Although Austin is widely perceived as a progressive city, it has a checkered past when it comes to race relations. The Six Square Cultural District in Central East Austin was formed as a nonprofit organization to highlight the achievements of local African Americans while educating the population about our painful history.
The district encompasses six square miles in the heart of East Austin and holds the unique distinction for being the only black cultural district in the Lone Star State.
The area was originally designated by the city as part of a master plan to house African Americans in a single place, kickstarting a shameful era in Austin history — and one from which we're still dealing with repercussions. Today, the historic neighborhood faces perhaps its biggest threat: gentrification. As Six Square becomes increasingly trendy, many of its black businesses and residents have been forced to relocate.
But despite the changes, the district is still home to a number of historically culturally significant sites.
Rosewood Neighborhood Park & Rosewood Courts
The 17-acre park was established in 1928 at 2300 Rosewood Ave. as a "segregated park for the community of Austin." It includes a limestone houses which serves as a recreation center. In the 1930s, the city added baseball fields, tennis courts, and a swimming pool to the park. There is also an auditorium named for former naval hero and local Doris "Dorrie"Miller.
The park hosts many events throughout the year, including the Juneteenth parade and festival on June 19, which celebrates the abolition of slavery in the U.S. The parade was first held at Eastwoods Park, near the University of Texas campus, in 1900. Later, former slave Thomas White felt the celebration should be performed on African American-owned land. The festivities were ultimately moved to Rosewood Neighborhood Park in 1930, where they remain to this day.
Nearby, the Rosewood Courts were established as a housing complex for African American families, and one of the first complexes of its kind in the country. President Lyndon B. Johnson was instrumental in bringing the housing complex to fruition. The Rosewood Courts remain open today and are located near Blackshear Elementary and Kealing Middle School.
Located in the heart of East Austin and established in 1877, this historically black college is the oldest university in the city and provided higher education for freed slaves after the Civil War, thanks in part to financial assistance from area congregations. Today, the university welcomes both full-time students and flexible class schedules for working adults.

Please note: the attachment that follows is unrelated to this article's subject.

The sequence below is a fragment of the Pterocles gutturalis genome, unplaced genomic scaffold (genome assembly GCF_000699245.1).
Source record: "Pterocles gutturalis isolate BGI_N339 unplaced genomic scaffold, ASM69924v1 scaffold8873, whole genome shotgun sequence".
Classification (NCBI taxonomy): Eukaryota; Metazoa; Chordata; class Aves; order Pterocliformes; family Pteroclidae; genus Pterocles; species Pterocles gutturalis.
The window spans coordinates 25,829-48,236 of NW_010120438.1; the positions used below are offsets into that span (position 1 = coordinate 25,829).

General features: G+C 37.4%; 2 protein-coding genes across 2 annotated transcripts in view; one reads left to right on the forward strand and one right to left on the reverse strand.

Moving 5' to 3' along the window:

This home was built in 1880 and owned by Thomas Dedrick, one of the first freed slaves in Travis County. The home at 912 E. 11th St. has been restored and is now the African American Cultural & Heritage Facility, which houses a visitor's center and is home to the Greater Austin Black Chamber of Commerce. The center exists to protect and enhance cultural and business opportunities for black residents, as well as collaborate with the neighborhood.
The oldest cemetery in Austin, originally named City Cemetery, was established in the mid-1850s and is rumored to be the final resting place for victims in a Comanche attack. The city renamed the cemetery at 16th and Navasota streets Oakwood Cemetery, by a local ordinance in 1907.
The cemetery plots are partitioned, and include the "Colored Grounds," where about 1,200 persons from the late 1800s are buried.
Other notable people buried at Oakwood include Susannah Dickinson (an Alamo survivor); former Governor James Hogg and his family; storyteller John Henry Faulk; and Henry Green Madison, the first African American member of the city council in Austin. Green's former home has been restored and moved to a permanent site in Rosewood Neighborhood Park.
The cemetery is a fascinating piece of Austin history and holds special events throughout the year. The cemetery is just south of UT's Disch-Falk baseball field and stadium, and is part of the Capitol Corridor with a view of the capitol building.
The complex is made up of the Carver Museum, Cultural and Genealogy Center, and the Carver Library. The building housed the first library in Austin, built in 1926. In 1933, the building was lifted and moved to 1156 Angelina St. in East Austin, becoming the first branch library in town. Today, the multipurpose facility serves as a community hub with four art galleries, a theater, and event space. The complex also hosts numerous special events held by the Six Square District.
Located at 1104 E. 11th St., Victory Grill is a former home turned live music venue. In the 1940s, when Austin was legally segregated, the grill became a home-away-from-home for returning World War II veterans and is one of the few remaining clubs in the country that was once part of the Chitlin' Circuit. Although a devastating fire suffered during the Juneteenth celebration weekend in 1987, the venue is still in operation. According to Six Square, Victory Grill has been host to top musical acts such as Bobby Blue Bland, B. B. King, W.C. Clark, Ike and Tina Turner, and Janis Joplin. More recently, the club has hosted Austin's favorite son Gary Clark, Jr.
Wesley United Methodist Church
Many churches and school campuses can also be found in the Six Square district, including Wesley United Methodist Church. The church was built in 1865 for "freed people in the Austin area." Presently, on Sundays, when church goers from across the city flock to San Bernard Street to attend services, the neighborhood can tell the difference. But as gentrification spreads in East Austin, coupled with a nationwide decline in church attendance — especially among millennials — many churches are facing an uncertain future.